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We (almost) hacked the election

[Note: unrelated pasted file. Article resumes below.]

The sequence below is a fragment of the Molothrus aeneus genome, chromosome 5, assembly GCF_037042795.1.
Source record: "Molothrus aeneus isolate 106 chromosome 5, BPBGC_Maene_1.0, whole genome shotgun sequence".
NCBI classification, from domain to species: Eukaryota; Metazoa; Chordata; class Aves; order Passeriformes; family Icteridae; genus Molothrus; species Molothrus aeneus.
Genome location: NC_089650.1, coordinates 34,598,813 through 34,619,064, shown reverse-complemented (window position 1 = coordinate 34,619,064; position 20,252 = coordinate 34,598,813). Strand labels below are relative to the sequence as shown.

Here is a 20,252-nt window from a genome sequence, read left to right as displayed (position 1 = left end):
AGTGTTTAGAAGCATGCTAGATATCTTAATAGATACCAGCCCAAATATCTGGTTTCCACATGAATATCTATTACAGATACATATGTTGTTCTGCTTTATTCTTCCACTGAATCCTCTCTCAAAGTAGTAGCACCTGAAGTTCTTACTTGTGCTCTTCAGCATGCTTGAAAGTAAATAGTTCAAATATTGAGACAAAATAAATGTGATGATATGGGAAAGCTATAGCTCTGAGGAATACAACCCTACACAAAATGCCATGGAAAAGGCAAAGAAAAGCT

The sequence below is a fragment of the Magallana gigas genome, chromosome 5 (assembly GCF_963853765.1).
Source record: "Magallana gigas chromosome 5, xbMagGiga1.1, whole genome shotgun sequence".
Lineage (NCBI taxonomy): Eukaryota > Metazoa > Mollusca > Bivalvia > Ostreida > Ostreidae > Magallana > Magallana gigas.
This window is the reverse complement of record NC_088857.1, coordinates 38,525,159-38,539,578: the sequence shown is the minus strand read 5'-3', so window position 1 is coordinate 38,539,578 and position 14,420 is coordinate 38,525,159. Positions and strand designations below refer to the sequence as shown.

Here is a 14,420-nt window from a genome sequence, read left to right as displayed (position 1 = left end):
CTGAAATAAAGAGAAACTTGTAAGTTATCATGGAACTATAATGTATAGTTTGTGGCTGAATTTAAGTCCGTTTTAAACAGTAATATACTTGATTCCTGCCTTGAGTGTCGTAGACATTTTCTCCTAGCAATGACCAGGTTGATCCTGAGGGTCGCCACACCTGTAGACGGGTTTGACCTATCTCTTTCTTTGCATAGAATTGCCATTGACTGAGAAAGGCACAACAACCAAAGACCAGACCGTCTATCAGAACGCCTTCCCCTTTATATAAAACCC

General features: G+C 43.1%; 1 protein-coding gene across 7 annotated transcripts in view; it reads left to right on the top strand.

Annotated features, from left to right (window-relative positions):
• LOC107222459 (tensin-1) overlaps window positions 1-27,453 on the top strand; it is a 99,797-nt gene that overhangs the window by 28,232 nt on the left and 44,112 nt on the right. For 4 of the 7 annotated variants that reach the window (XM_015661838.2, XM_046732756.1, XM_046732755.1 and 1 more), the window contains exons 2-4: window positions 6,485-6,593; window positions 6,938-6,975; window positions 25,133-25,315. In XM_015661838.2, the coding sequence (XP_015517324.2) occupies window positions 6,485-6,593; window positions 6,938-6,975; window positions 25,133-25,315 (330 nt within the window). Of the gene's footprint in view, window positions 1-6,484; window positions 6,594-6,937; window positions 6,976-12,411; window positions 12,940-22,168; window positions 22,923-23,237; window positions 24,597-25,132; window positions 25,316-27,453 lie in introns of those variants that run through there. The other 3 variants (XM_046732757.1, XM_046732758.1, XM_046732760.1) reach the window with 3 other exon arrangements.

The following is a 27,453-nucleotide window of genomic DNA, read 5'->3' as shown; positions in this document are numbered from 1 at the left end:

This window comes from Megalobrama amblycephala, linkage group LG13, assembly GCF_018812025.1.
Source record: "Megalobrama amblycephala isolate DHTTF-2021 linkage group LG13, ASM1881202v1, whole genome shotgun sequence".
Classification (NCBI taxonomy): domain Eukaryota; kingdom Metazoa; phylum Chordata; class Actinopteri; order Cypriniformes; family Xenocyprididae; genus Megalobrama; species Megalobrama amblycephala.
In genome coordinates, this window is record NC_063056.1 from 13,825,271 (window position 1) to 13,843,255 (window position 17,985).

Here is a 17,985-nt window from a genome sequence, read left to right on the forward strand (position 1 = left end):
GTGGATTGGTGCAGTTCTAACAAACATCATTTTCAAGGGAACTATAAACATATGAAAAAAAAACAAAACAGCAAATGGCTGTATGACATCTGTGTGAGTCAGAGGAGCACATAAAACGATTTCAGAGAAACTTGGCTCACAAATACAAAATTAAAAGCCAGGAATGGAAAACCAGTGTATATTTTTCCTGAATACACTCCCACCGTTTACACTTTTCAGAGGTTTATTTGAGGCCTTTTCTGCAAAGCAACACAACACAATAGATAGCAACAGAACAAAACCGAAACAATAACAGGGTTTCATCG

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I like to carry around a fat stack of gift. Cards punchcards coupons. I can't have all that in my phone. I thought you were about to say you liked to carry around a fat stack of Benjamin's I welcome to Geekwire. I'm Dwyer Editor Todd Bishop Geekwire civic editor. Monica Nicklesberg we're coming to you from Geekwire. Seattle where we get the report. Each day on what's happening around us intech science and innovation. What happens here matters everywhere. And every week on this show we get to talk about some of the biggest and some of the most interesting stories. We've been covering this week. Monica was a giant week for you so I'm glad you're on the show here coming up this week. How Monica almost hacked an election. I don't think that's overstating at all. It might be a tiny bit Amazon. Wants to see president trump in court or at least being questioned by one of its own lawyers and why a big sports stadium in Seattle is going cashless. We're going to see if they can finally come up with some innovative approaches at the sports stadiums in Seattle. But let's jump in with this election story. Monica you talked about this last week we had just been coming off of the Iowa Caucus Deco which. I'm sure everybody has forgotten about by now but there is an interesting test happening right now in the Seattle area where people are voting. Not just online but with their smartphones. Right right. There was an election for a little known organization called the King Conservation District. It's funny when I was editing. The story of yours. I thought Oh it must be the King County Conservation district but no but now it's so obscure that even the name is confusing. Yes it is an organization that manages natural resources in King County. Which if you're not from around here it encompasses Seattle and surrounding communities and it was intentionally chosen because it's a smaller election. You know the organization's behind this mobile voting rollout want to start small. It's a key difference between Iowa where This kind of untested APP was rolled out on the bay stage on the biggest possible electoral moment of Democratic primary. They decided to do this thing. Without testing. In contrast here the most obscure. I don't WANNA say unimportant. But perhaps not the highest stakes. I think that's the friendliest way I can put it. Election there testing. What's really a much more stable and sane way of doing this kind of roll out right. Yeah that's one key difference. Another is that in Iowa. The APP was used to tabulate results whereas this APP here in King County was actually used to vote so decided to test it out. This was great. This is my favorite reporting move of the week and this is something we try to do as part of our reporting whenever we can. It's one thing to ask people about something and write about something but it's another thing to actually do it yourself and you found out some really interesting stuff and even another thing to do it from the comfort of your own couch. Very easy reporting assignment. But that's actually kind of critical to this mobile voting thing because it is really easy and convenient that was my first takeaway. I logged on my phone using my name and my date of birth. I picked the candidate that I wanted. I followed a few prompts. Got Some information and hit submit and it all took less than five minutes probably easier than ordering delivery food. Something interesting happened. Well yeah because I was going through this. I thought there are a lot of people I know whose names and birthdays. I know who probably aren't voting in this election because you know it is a smaller one. It wasn't very widely publicized. My husband for example. I didn't it was gonNA vote in this one so I decided to just see what it would be like to pretend to be someone else and try to vote with them using the mobile voting and I felt in his name and his birthday and I went through the same process all the way up to the signature portion and then I bailed. I did not actually commit voter fraud as far as I can tell. I also Google that and I don't think that I broke the law. This was interesting because I thought as I was reading the story and editing that Oh this must be some kind of mistake clearly. Couldn't just be using is a name and birthdate to verify whether somebody's actually voting but you checked with the people behind the APP. The ones doing this pilot and in fact somebody could do what you did. Because that's all you need. Well I did it right. What you almost didn't always. This is not a concussion. That's true so I caught up with Brian. Feeney WHO's the CEO of democracy. Live the company that built this mobile ballot. And it's actually a Seattle Company and he that the credentials used to look up your voter information the name and the birthday argest that they're only so that you can find your ballot. He said where the security component comes into play is the signature so once you've selected your candidate and moved forward then on your phone or on your computer. You're prompted to sign using either the track pad or the touchscreen and it has a little message that says this signature is going to be compared against your voter records to make sure that it's you which is all well and good but if you've ever bought a cup of coffee from a coffee shop that uses an ipad at their point of sale you know that that signature often just kinda turns into a crazy squiggle. It's hard to sign with a lot of fidelity using a track pad so I asked him about that and he kind of said you know. This isn't any more insecure than the paper mail in voting that Washington does because you sign it right there at your kitchen counter and you could always sign for someone else. I kind of disagree with that though. How would the keep you from voting twice? I mean if they're only using the signature and the birth date and the name to allow you to track your vote. How do they know who you are in the first place? Well they compare it to the signature that they have on file and if anything looks out of place then they'll follow up with you to confirm that it was your vote got it and so they actually are then. It sounds like using your name as you submit it in some form. It's not just for you to track it right. It's it's to look you up. It's two pair your signature with your voter file and once you vote. A paper. Ballot is then printed so that there is an audit trail. But what I pointed out to Brian into our readers is if I decide I wanNA take a life of crime in voter fraud. If we're using Washington's mail in voting system than my victim pool is pretty small. It's probably just my husband. Because his is the only ballot mailed to my door unless I want to. Then add mail theft to my crime spree. So based on my reporting the vulnerabilities here are two. One is either going to have to lower the threshold of fidelity that they use to judge whether a signature is you because everybody signs crazy signatures using their touch screens or they're going to have to invalidate quite a lot of votes and we're going to have to see how this plays out and then the other vulnerability is the difference there between the male and the electronic voting. Because if I want to pretend to be someone else someone. I know's not voting in this election online. That could be anyone whose name and birthday I know. Now the officials behind this say that would get thrown out because my signature wouldn't match but if I were able to get that through the night could cast a false about okay very interesting so either Stephen Carl Deutchman or Chris Porter are going to win this election. In what you could call and historic vote in terms of the technology precedent if not in the King Conservation district itself all right so bottom line. Did this make you more or less confident. In the future of paperless voting. This idea that we could vote from. Our couch is on our phones with our computers rather than mailing a paper ballot or going into a polling station and Semitic one well Bryan Vinnie. Would say this is not paperless voting because a paper ballot gets printed as soon as you vote but I understand your question. I did really appreciate the convenience of this and I really do understand the argument that there are a lot of folks with different abilities. Who can't fill out a ballot or go to a polling place. In the younger generation voters is going to expect to be able to do anything on their smartphone. That's kind of the reality. We're moving toward but it feels like we maybe are moving fast and maybe could be doing it with more input from the security community because trust is just so low right now in election security and in the technology industry frankly and if we push this ahead too fast and there are big issues like we saw in Iowa than it could actually set back the entire thing by quite a bit it's an important reminder. The twenty interference by the Russians was not actually hacking the votes it was influencing opinions. And even that was the subject of investigations at multiple levels of the federal government. When you get to the point where you're actually submitting your vote via smartphone over an Internet connection while I can only imagine the vulnerabilities that that raises so I I'm right there with you. I think this seems like Iowa. Notwithstanding it's a ways off agreed. I do think there was some evidence of Russians trying to hack into voting systems themselves. But I don't think that they were able to actually impact the votes that were counted or tabulated But you know the big picture here is the Russian government and other governments will use the tools at their disposal to impact the outcome of our elections. Or even maybe even more variously to impact our trust in our democratic systems. And that's a huge rescuer or lots to follow here and I know that we'll be watching the outcome of this election very closely. Perhaps more closely than we would otherwise coming up next Amazon. Wants to see president trump in court or at least across the table from its lawyer. welcome back. It's todd bishop with Monica Nicklesberg. We are rounding up the week's News in Tech Monica on Tuesday or Monday of this week. I messaged you on slack and said what a week already. I mean it was crazy. And one of the reasons was there was a ton of back and forth between Amazon and a variety of politicians between donald trump and Amazon before we dive into the real substance of what happened. I have to play this moment. From the Oval Office with President Trump talking about the stock market and all of the companies that have the highest valuation currently in the US stock market if four trillion dollar companies one is Microsoft. One is apple. Google one is Abbas so you have Amazon Google Apple and Microsoft and so you have an m. a. g. and you have a magazine a moment of levity another otherwise very controversial week in Washington DC from president trump in fact Amazon was in the news this week because of what it wants president trump to do. That's right while the president was celebrating. The wild success of the American Technology Industry Amazon took the extraordinary move of asking federal judge to force president trump to sit for a deposition in this lawsuit challenging the award of a really big cloud contract to the company's rival Microsoft. This is the Djeddai contract that we've talked about. On past episodes the Pentagon's ten billion dollar contract to build the US military's war cloud Microsoft one Amazon's upset they're suing and they think the president trump directly or indirectly influence the outcome of this bidding process. They do. They are making the case that the president's animosity toward Amazon and its CEO. Jeff bezos has been made very clear in public statements and they believe that he both publicly and privately sought to in the alleged words of former Defense Secretary James Mattis quote screw Amazon and the animus comes largely. I think from President Trump's regard or disregard for the Washington Post which is owned by Jeff Bezos but is not owned by Amazon and is technically not connected to Amazon but for that common ownership right. There are a number of things that he's taken issue with. He's accused Amazon of ripping off the US Postal Service. He's called Jeff bezos Jeff Bozo. And you know he likes to go after the Washington Post frequently for its coverage of him which has often been unflattering. What IS THE PRESIDENT HERE. Getting a sitting president to sit for a deposition. Does that happen? It's extremely rare especially in a civil case. It's likely unprecedented in a civil case But we just. We don't want to speak in absolutes. As Reporters Rate Bill Clinton sat for position and kind of famously resolved. This question of whether or not you can depose a sitting president. But it's really unusual. So what are the chances here? That trump ends up sitting down for a deposition in this case. I'm not holding my breath. It's possible that the judge could side with Amazon but she's going to be weighing the value of the president's deposition against the burden that it would place on actually getting him to sit down for it and even if she does side with Amazon it will almost certainly be appealed and go through that process likely elevated to the Supreme Court and even if the Supreme Court sided with Amazon the president has a long history of refusing to tip for depositions in other civil cases unrelated to his role in the White House and in the impeachment proceedings if the. Us Congress couldn't do it. I mean Amazon does have a lot of ambition. Maybe they can get done. The most interesting thing about this to me is what it says. Or what. It at least indicates to the outside world about the credibility of Microsoft's cloud initiatives versus Amazon's because Amazon's basic contention here and Andy Jesse the CEO of Amazon Web Services has made this point very clear when I've heard him talk about it is. That Amazon is so superior to Microsoft in the cloud that there is no possible way that anybody could have plausibly looked at their respective bids and decided that Microsoft was the winner. Microsoft contends that its legacy it's history and enterprise. It the fact that it's coming to this from that perspective of shifting companies from traditional on premises servers or data centers to the cloud actually speaks to its capabilities and the reason that the Pentagon would award this contract to them and so to me. It's it's almost as much a public relations battle and it's not so much about the ten billion dollars that Microsoft or Amazon would win through this contract although that's obviously very significant it's about the rest of the trillions of dollars of enterprise. It spending. That's going to be coming out of traditional data centers and servers into the cloud and who has the credibility to claim that they are the leader in that space. So there's tons going on at the political level here but I think there are just as many implications for the long term business prospects of Microsoft and Amazon in the cloud. You're totally right. I think there are huge reputational stakes here an Amazon would say they're also huge stakes for the country because it is very very unusual for a president to wade into the procurement process of a federal agency. That that's pretty rare. And what they're saying. Is this sets a really dangerous precedent? If the president's personal feelings could influence how an agency makes a decision like this but it's also interesting because it's a classic trump in that way in that there's no direct evidence that he said to anybody in the Pentagon. Don't give this contract to Amazon instead. It's all circumstantial including some of the evidence. Amazon is presenting our segments on Fox News when the president was even on the segments it was a Fox News. Host saying things that were aligned with what the president appeared to think. So I the whole thing is just fascinating in terms of the way modern communications politics government. Business contract procurement is working. It's kind of a world turned upside down and a lot of different ways that story. Has everything alright well coming up in our final segment. We are going to continue our tradition now. Two weeks old of diving into sports and the technology. That's coming to a stadium near you. That's coming up next on Geekwire Welcome back it's Todd. Bishop Mannequin Nicholas. Burke joined by Geek Life and apparently sports reporter Chris Lahser. It's time for sports. It's good to have you in Kurt. Thanks for having me all right. So last week you came in with a subject on which I ranted that was the mariners and T. Mobile Park deciding to rule out an augmented reality version of the kingdom. What have you got this week? Well let's head across the street todd to centurylink field home of your Seattle Seahawks and sounders of Sea Hawks and the Seattle Dragon be pumped about fell. Yes how'd they do last weekend? I have no idea the open at home this weekend this weekend. They're expecting thirty thousand people there. Wow that's not what I'm here to talk about. Todd you carrying cash in your carry little cash. What ask centurylink field is going cashless? So if you're a fan of anything that goes on in that venue whether it's sports or concerts or anything at nearby wom theater or the event centers such as the boat show home. Show that sort of thing. They're not going to accept cash anymore. They're going strictly card debit credit. And prepaid is how they put it interesting so if you do show up with cash you can convert it to a prepaid card at. I think ten kiosks located around the venues. What's their logic? Why do this the logic here is that they want you spending time in a concession line and more time in your seat and already proximity seventy five percent of all concession sales and ninety percent of retail purchases throughout the stadium are done with cards so they feel like having visitors not to handle cash and their employees not Atlanta casual speed that whole process? Now I know that this is a subject of debate. Not only here in Seattle with this rollout but also nationally. I want to get to that in a second but first I want to go the other direction. I WANNA get rid of cards. I want to shift purely mobile payments and Monica. You can now explain to me why that would be a horrible idea. Because I know what you're GONNA say well. I'm glad that you mentioned that. There's an option for folks who only have cash because the whole cashless debate really centers around this idea that there are a lot of people who don't have banks who can't have a credit card and it's it's cutting off services to typically low income people or immigrants but it sounds like they've kind of solved for that with the card. I don't think you can solve for everyone who doesn't have a smartphone. Though right I think is a bit extreme and very personal and selfish on my part actually but I keep thinking back to Bill Gates and his landmark book. The road ahead which would be a great trivia question by the way. Bill Gates has a new book coming out later this spring. How many books has Bill Gates written but we can do that on another show. He in that book the road ahead. His first book written with Nathan Myhrvold in Peter. Right near San which would be another great trivia. Question predicted that we would be going entirely with digital wallets in the near future. Essentially that was one of his big predictions and to me. It is still kind of a pain in the butt that you have to carry this wallet around Andrew Phone. They should serve the same purpose. That was the promise of the smartphone. It was the ubiquitous every device. And I think the fact that we still have to carry around cash and a card is just making it so that we're not realizing the full potential of our technology. Utopia one of those people with the really really skinny wallet. No I've thought about that though I just have a plain old. Jc Penney dockers wallet. Look at you like I'm not quite George Costanza level. I do still have. I don't get in here pictures of your fit. There's a phone for that too okay. But I like to carry around FAT STACK OF GIFT. Cards and punched cards and coupons and I can't have all that in my phone I thought you were about to say you'd like to carry around a fat stack Benjamin's. I wish money in your wallet. Here's one one dollar you know I. I got into this habit of trying to charge everything so that we could get airline tickets from whatever card. We're using I mean you know. My wife turned me onto that now. I just I never reached for cash anymore and I I guess I always felt it was kind of annoying to do it at a stadium. Because it's like now I gotta run my car and I potentially have to sign you with my finger or they're going to print a receipt and Blah Blah Blah. It's like just let me pay cash. It's thirty dollars for two beers. Twenty and a an. And how much is that? W Twenty antenna exactly so this is my thing though. Is it true? That cards are faster than cash is the premise of this entire shift valid because I would contend that half the time the connection is slow on the credit card. Some of these machines are older. I don't know what the status of the tech infrastructure in the payments Technology is at centurylink field but it seems to me that in some cases credit cards could actually be slower than cash. Yeah I think a lot of times nowadays of noticed that You don't even have to sign anymore. They swipe done. Yeah that's true. That's sixty thousand people in there. It's a it's kind of amazing that they can handle all those transactions in a speedy speedy manner but you will still be able to use mobile pay as you as you brought up apple pay and Samsung pay at some of the food vendors. Also at the pro shops the cards that you purchased with your cash are usable outside the stadiums you can go over and not worry about having to spend all that big picture. Where's this going to shake out? Do you have a sense for Monica when you look at the debate? Do you think that we're going to end up just using cards or people who are still advocating for cash gonNA win out until there's a real solution that can replace cash which I really can't foresee because of the function that it serves in our economy and society today? I think it would be very hard to move to a completely cashless world and I think that they're going to be lawsuits and Situations like we had in New York where going cashless band. Because there isn't really Alternative for someone. Who's on banked he? Before we wrap up I wanted to point our loyal listeners. And if you're listening this far into the podcast that means you to to other podcasts. From geekwire that you should check out. I Andrew Yang dropped out of the Democratic primary this past week. We got a chance to sit down with Andrew Young during one of his Seattle appearances last year. As part of our numbers Geek podcast that we produced acquire in partnership with Steve Ballmer and his organization USA facts. It was the finale of the numbers. Geek podcast if you search for that. Podcast numbers Geek in your favorite podcast APP. It will be the most recent episode highly recommended lots of Fun and really interesting glimpse into the phenomenon that was the Andrew Young campaign including the chance of powerpoint at Seattle Gasworks Park that was probably the highlight of my year that presidential candidate elicited chance of powerpoint from his supporters and number two more on the local front but with implications globally. I got a chance to sit down recently with the new president of the Fred Hutchinson. Cancer Research Center. Dr Thomas Lynch. That is a conversation in our health. Tech podcast it was really illuminating to speak with him and I highly recommend listening to what he had to say about where we are in a long term battle against cancer so check that out equals health tech podcast and that is it for this episode of Geekwire until next time. I'm todd bishop and Monica Nicklesberg. Kurt Schlosser thanks for listening to Geekwire audio editing and production by Kurt Milton. Music by Daniel L K Caldwell to see all of acquires coverage of science tech business and more go to Geekwire DOT COM. And be sure to sign up for our daily newsletter to catch all of our headlines. Talk to you next time on.